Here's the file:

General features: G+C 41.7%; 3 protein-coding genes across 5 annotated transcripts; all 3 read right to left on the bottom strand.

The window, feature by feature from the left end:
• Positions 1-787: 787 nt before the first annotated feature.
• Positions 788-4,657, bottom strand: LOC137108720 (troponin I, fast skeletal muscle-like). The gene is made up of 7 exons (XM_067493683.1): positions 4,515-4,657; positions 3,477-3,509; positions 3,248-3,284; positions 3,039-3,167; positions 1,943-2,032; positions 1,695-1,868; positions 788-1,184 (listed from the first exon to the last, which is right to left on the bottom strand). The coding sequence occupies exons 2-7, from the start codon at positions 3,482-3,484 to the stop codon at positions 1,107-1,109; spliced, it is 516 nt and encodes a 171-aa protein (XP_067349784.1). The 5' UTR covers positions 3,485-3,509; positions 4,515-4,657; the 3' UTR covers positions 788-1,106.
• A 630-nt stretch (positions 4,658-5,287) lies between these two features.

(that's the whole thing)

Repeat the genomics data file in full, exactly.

General features: G+C 41.7%; 3 protein-coding genes across 5 annotated transcripts; all 3 read right to left on the bottom strand.

The window, feature by feature from the left end:
• Positions 1-787: 787 nt before the first annotated feature.
• Positions 788-4,657, bottom strand: LOC137108720 (troponin I, fast skeletal muscle-like). The gene is made up of 7 exons (XM_067493683.1): positions 4,515-4,657; positions 3,477-3,509; positions 3,248-3,284; positions 3,039-3,167; positions 1,943-2,032; positions 1,695-1,868; positions 788-1,184 (listed from the first exon to the last, which is right to left on the bottom strand). The coding sequence occupies exons 2-7, from the start codon at positions 3,482-3,484 to the stop codon at positions 1,107-1,109; spliced, it is 516 nt and encodes a 171-aa protein (XP_067349784.1). The 5' UTR covers positions 3,485-3,509; positions 4,515-4,657; the 3' UTR covers positions 788-1,106.
• A 630-nt stretch (positions 4,658-5,287) lies between these two features.